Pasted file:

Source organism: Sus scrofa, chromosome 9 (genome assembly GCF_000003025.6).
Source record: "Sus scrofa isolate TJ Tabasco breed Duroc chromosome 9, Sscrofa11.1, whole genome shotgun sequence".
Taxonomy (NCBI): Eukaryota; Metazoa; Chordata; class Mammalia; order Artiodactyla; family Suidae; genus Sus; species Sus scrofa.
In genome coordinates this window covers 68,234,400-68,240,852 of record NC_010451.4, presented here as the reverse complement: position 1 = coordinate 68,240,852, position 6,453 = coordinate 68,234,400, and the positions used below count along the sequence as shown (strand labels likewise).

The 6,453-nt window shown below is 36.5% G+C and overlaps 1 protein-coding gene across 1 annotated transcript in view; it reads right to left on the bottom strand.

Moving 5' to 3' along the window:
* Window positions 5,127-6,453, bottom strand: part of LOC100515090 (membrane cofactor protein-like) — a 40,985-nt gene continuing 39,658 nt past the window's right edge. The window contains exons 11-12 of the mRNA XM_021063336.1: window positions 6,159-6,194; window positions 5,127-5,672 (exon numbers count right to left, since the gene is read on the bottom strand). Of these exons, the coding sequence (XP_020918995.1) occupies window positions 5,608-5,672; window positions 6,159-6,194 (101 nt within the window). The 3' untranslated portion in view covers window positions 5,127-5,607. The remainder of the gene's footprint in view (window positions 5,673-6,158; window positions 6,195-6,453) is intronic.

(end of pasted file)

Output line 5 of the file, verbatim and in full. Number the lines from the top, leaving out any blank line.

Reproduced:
The 6,453-nt window shown below is 36.5% G+C and overlaps 1 protein-coding gene across 1 annotated transcript in view; it reads right to left on the bottom strand.